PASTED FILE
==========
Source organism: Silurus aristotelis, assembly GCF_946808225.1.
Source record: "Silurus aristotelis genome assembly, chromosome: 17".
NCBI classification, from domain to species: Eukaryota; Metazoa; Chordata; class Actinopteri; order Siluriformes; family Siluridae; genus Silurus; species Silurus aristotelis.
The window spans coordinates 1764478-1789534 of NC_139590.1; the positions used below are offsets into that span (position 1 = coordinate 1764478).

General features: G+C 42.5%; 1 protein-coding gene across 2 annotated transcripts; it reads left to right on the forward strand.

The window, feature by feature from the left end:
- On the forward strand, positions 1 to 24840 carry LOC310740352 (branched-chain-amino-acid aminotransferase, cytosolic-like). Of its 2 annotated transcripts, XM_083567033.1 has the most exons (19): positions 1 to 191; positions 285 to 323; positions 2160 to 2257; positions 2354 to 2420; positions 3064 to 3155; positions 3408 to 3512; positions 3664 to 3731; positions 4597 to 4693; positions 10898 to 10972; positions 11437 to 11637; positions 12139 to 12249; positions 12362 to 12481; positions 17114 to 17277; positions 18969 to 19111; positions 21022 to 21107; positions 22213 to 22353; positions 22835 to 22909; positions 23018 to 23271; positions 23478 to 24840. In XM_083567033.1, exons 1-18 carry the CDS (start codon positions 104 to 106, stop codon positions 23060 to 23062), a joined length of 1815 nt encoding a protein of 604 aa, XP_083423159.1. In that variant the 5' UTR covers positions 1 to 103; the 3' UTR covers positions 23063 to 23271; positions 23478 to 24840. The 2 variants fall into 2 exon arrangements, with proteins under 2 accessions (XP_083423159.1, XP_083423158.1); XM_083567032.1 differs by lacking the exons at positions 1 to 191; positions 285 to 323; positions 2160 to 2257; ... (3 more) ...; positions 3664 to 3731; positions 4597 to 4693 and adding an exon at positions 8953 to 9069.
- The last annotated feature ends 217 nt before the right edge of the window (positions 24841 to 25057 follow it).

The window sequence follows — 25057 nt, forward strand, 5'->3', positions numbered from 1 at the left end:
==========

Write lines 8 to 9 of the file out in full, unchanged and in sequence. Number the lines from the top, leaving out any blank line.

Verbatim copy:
- The last annotated feature ends 217 nt before the right edge of the window (positions 24841 to 25057 follow it).

The window sequence follows — 25057 nt, forward strand, 5'->3', positions numbered from 1 at the left end: